“China Backdoor IPO Strategy: Coal”

By Travis Johnson, Stock Gumshoe, October 16, 2007

So, will the Gumshoe be wrong again? I was very skeptical of J. Christoph Amberger’s plan to buy in to stocks before they IPO in China, as a way of riding the wave of the Chinese stock market’s incredible growth. And the one time I saw a specific teaser that advocated this, I didn’t see the logic.

Still, it worked. Last time around it was Lenovo that they were touting, as the stock that was already publicly traded in the US and in Hong Kong, but should see significant gains once it also IPOd on the Shanghai exchange. You can refer back to my comments on that previous one, too cautious though they were, if you’re interested. Lenovo is one of the top ten performers in the Gumshoe Spreadsheet, just to reinforce the fact that I was wrong.

But a sample of one is, to be frank, uninspiring in its predictive power — so I wouldn’t guarantee that this second “pre-IPO” teaser is also going to outperform significantly. Still, it’s worth a look, don’t you think?

So what are we told about this “China IPO Backdoor Strategy” that could be, in Amberger’s words, the”Most Profit-Rich IPO of the Season?”

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Well, he also talks quite a bit about the most popular pre-IPO company, Alibaba, but that’s going public (in part, at least) only on the Hong Kong stock exchange. There is sort of a backdoor way to get in on this one, because it’s something like 30-40% owned by Yahoo, but it’s not what Amberger’s talking about here.

No, I’m assuming that this refers to a second teaser ad that’s making the rounds, this one for a company that, much like Lenovo, is already publicly traded but that is about to make an IPO offering on the domestic Chinese markets to raise more cash (and become exposed to mainland Chinese investors for the first time).

And this is a coal company. Amberger calls it China’s “premier coal company,” and says that they desperately need cash to expand and build capacity in time to supply all the electricity needs of the Olympic games.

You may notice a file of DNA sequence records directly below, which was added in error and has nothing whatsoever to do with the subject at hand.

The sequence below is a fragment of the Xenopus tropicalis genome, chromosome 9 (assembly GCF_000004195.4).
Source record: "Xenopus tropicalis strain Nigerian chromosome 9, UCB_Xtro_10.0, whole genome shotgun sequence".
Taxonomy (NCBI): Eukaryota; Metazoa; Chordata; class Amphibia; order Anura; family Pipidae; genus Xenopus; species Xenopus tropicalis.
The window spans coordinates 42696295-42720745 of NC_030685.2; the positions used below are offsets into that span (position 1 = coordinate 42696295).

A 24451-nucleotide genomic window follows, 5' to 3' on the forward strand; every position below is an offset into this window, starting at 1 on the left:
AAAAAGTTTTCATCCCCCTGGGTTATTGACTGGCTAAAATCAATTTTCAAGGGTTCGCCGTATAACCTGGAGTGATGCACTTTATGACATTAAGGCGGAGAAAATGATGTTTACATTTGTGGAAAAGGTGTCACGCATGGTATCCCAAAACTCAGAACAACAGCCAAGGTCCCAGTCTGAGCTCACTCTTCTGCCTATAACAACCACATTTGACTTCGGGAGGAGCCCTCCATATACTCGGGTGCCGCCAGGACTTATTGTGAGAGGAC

The hyperbole is laid on with a trowel — this could “double or triple in the first day,” and “People are going to stand in line to get shares of the upcoming issues. Most will be turned away disappointed.”

So … are you ready for the bad news?

I suspect that this company, if I’m feeling charitable and want to give Amberger credit for catching the first one of these transactions, is probably …

Shenhua Energy (traded on the pink sheets at CUAEF)

The bad news? The Shanghai IPO already happened, last week — the ad is still circulating around, but the company listed in Shanghai a few days ago. On September 14, the day Amberger said he pulled his data, the shares were a little over $5 on the pink sheets, and they’re up over $7 now. This also trades in Hong Kong, which also saw a bump in the share price, and of course the Shanghai IPO had a dramatic return, from an offering price of about 36 to the current price above 90.

Of course, US investors can buy either the pink sheets or the Hong Kong shares, so those two are moving more or less in unison — the Shanghai shares are restricted, for the most part, to mainland Chinese, and therefore are trading at a substantial premium. As expected.

Now, it’s possible that this isn’t the stock Amberger was talking about — there is another substantial coal producer that has also filed to go public in Shanghai but has not yet gotten regulatory approval (as far as I know — haven’t dug too deep on this one).

This is the second largest coal producer, China Coal Energy (CCOZF on the pink sheets, 1898 in Hong Kong).

So, it’s quite possible that this is the stock Amberger’s talking about — it did file about a week before he started sending this email, and you can buy it on the pink sheets or in Hong Kong, substantia